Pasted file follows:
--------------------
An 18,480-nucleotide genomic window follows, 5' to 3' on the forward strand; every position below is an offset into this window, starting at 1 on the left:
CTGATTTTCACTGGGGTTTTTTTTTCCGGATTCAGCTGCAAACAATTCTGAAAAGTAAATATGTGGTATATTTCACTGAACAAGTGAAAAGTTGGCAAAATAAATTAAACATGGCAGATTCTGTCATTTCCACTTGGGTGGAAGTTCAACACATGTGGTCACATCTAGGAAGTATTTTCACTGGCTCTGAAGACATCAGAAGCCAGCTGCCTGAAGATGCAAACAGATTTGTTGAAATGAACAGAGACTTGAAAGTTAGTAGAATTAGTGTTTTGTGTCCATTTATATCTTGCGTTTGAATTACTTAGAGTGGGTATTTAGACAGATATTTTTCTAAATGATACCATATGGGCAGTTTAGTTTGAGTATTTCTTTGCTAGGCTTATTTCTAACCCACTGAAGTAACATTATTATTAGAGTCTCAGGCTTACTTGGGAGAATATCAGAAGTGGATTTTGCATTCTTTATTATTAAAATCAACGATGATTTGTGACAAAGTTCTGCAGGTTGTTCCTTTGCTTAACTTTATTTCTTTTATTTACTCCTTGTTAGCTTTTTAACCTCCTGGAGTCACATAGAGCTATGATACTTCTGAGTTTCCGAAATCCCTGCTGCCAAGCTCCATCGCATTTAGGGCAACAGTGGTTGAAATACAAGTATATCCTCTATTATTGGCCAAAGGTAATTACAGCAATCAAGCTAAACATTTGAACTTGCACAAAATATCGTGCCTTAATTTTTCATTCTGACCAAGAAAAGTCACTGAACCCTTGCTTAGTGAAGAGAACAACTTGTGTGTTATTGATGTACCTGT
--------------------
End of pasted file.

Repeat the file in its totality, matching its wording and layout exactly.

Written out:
An 18,480-nucleotide genomic window follows, 5' to 3' on the forward strand; every position below is an offset into this window, starting at 1 on the left:
CTGATTTTCACTGGGGTTTTTTTTTCCGGATTCAGCTGCAAACAATTCTGAAAAGTAAATATGTGGTATATTTCACTGAACAAGTGAAAAGTTGGCAAAATAAATTAAACATGGCAGATTCTGTCATTTCCACTTGGGTGGAAGTTCAACACATGTGGTCACATCTAGGAAGTATTTTCACTGGCTCTGAAGACATCAGAAGCCAGCTGCCTGAAGATGCAAACAGATTTGTTGAAATGAACAGAGACTTGAAAGTTAGTAGAATTAGTGTTTTGTGTCCATTTATATCTTGCGTTTGAATTACTTAGAGTGGGTATTTAGACAGATATTTTTCTAAATGATACCATATGGGCAGTTTAGTTTGAGTATTTCTTTGCTAGGCTTATTTCTAACCCACTGAAGTAACATTATTATTAGAGTCTCAGGCTTACTTGGGAGAATATCAGAAGTGGATTTTGCATTCTTTATTATTAAAATCAACGATGATTTGTGACAAAGTTCTGCAGGTTGTTCCTTTGCTTAACTTTATTTCTTTTATTTACTCCTTGTTAGCTTTTTAACCTCCTGGAGTCACATAGAGCTATGATACTTCTGAGTTTCCGAAATCCCTGCTGCCAAGCTCCATCGCATTTAGGGCAACAGTGGTTGAAATACAAGTATATCCTCTATTATTGGCCAAAGGTAATTACAGCAATCAAGCTAAACATTTGAACTTGCACAAAATATCGTGCCTTAATTTTTCATTCTGACCAAGAAAAGTCACTGAACCCTTGCTTAGTGAAGAGAACAACTTGTGTGTTATTGATGTACCTGT